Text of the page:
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Passengers thrown from seats by over speeding train at Peterborough

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Passengers were thrown from their seats – and some injured p when a train approached Peterborough station at around 65mph – more than double the permitted speed.

The Railway Investigation Branch says that the incident happened at around 13:00 hrs on 4 May 2023.

The train involved was the 09:54 hrs Sunderland to King’s Cross service, operated by Grand Central.

It passed over three sets of points at Spital Junction on the northern approach to Peterborough station at a speed of around 65 mph (104 km/h).

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“This was above the maximum permitted speed over the junction which is initially 30 mph (48 km/h) reducing to 25 mph (40 km/h),” says the investigation branch.

“The excessive speed over the points led to the train lurching sideways.

“This resulted in a number of minor injuries being sustained by passengers, with some being thrown from their seats.”

The Railway Investigation Branch is conducting an inquiry into the incident.

“The train subsequently came to a stand at Peterborough station under emergency braking,” said a spokesperson.

“The train did not derail during the incident, and subsequent inspections found that no damage was caused to the infrastructure of the railway, or to the vehicles.

“The train involved in the incident was not due to call at Peterborough.

“It had been approaching the station on a fast line, before being routed onto a slower line via the points where the overspeed occurred.

“The route onto this slower line was being displayed by the junction signal situated on the approach to the points.”

RAIB is also investigating an overspeed incident at this location which occurred on 17 April 2022.

“The report of this investigation will be published soon,” the spokesperson.

 

Platform CCTV image of the train passing through Peterborough station at around 10.20 hours on 17 April 2022 (Photo courtesy of LNER)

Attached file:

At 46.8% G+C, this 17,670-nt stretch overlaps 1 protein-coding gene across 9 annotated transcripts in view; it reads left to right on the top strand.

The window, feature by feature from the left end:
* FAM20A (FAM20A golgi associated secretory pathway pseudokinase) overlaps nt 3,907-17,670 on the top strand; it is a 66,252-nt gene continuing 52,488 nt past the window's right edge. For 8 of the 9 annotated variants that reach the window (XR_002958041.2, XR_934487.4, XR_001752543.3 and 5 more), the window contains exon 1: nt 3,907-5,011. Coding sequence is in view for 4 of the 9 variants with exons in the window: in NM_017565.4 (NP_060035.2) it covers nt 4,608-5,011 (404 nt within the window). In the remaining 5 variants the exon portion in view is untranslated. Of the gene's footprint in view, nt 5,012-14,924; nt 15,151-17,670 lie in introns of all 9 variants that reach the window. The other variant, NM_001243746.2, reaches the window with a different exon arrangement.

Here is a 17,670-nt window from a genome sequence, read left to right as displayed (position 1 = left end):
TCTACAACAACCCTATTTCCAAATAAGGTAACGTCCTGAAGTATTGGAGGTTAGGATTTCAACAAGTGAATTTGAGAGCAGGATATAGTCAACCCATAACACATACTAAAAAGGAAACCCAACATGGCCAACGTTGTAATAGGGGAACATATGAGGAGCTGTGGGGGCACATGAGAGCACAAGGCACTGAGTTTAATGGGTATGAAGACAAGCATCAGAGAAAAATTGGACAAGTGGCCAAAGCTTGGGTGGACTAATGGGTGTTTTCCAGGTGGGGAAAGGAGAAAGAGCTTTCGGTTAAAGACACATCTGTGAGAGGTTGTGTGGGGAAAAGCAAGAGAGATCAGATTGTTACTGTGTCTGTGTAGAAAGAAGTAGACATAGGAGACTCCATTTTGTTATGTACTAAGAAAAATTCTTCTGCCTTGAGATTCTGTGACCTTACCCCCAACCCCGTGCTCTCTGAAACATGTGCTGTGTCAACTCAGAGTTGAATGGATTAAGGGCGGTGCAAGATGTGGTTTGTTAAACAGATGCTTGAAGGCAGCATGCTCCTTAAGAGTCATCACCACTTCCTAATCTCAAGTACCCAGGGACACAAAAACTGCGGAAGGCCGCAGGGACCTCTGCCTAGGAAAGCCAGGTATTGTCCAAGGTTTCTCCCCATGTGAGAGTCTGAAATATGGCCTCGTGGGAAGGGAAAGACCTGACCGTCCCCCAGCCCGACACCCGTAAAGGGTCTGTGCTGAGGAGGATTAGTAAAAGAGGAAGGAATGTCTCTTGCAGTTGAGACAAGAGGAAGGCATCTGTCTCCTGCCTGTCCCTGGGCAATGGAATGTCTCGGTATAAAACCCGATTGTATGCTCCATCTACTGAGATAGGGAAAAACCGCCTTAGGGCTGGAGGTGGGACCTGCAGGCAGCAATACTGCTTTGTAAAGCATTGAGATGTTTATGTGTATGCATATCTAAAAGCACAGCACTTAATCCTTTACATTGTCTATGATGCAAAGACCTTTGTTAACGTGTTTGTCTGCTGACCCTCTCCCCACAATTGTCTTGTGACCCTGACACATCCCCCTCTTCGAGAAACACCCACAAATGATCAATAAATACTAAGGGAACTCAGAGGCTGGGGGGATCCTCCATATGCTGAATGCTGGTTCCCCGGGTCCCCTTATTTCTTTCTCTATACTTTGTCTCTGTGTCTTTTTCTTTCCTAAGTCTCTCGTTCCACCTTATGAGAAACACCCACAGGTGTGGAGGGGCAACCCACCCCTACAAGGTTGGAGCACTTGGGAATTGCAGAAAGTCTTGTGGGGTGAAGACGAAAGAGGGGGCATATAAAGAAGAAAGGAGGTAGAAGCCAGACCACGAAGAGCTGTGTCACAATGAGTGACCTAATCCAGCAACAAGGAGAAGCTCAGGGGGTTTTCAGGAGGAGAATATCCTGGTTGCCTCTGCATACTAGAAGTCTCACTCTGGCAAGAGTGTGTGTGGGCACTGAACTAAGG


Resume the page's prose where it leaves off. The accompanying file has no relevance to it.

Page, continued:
Platform CCTV image of the train passing through Peterborough station at around 10.20 hours on 17 April 2022 (Photo courtesy of LNER)

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At around 10:20 hrs on 17 April 2022, the 08:20 hrs Newcastle to King’s Cross service, operated by Lumo, passed over three sets of points at the north end of Peterborough station at a speed of 75 mph (121 km/h).

This was above the maximum permitted speed limit for these points of 25 mph (40 km/h).

Passing over the points at this speed meant that the train suddenly lurched sideways.

The sudden movement of the train resulted in some passengers being thrown from their seats and in luggage falling from the overhead storage in the passenger compartments.

“This resulted in a number of minor injuries being sustained by passengers,” said the RAIB spokesperson.

“The train subsequently came to a stand beyond the far end of Peterborough station. The train did not derail during the incident, and no damage was caused to the infrastructure of the railway, or to the vehicles involved.

“The train involved in the incident was not due to call at Peterborough and had originally been approaching the station on a fast line, before being routed onto a slower line via the points where the overspeed occurred.

“The route onto this slower line was being displayed on the signal situated on the approach to the points.

“Our investigation will seek to identify the sequence of events which led to this incident.”

More information can be found here: https://www.gov.uk/government/news/overspeeding-incident-at-peterborough-station.

The RAIB said that on 25 May 2023, they issued “urgent safety advice to Network Rail and transport undertakings who operate trains on the East Coast Main Line through Peterborough station.

“This advised the relevant duty holders to take immediate steps, either operationally, or by technical means, to mitigate this risk.”

The urgent safety advice can be found here: https://www.gov.uk/government/publications/urgent-safety-advice-022023-overspeeding-through-spital-junction.

The RAIB spokesperson said: “Our investigation into this more recent incident will seek to identify the sequence of events which led to it.”

 

 

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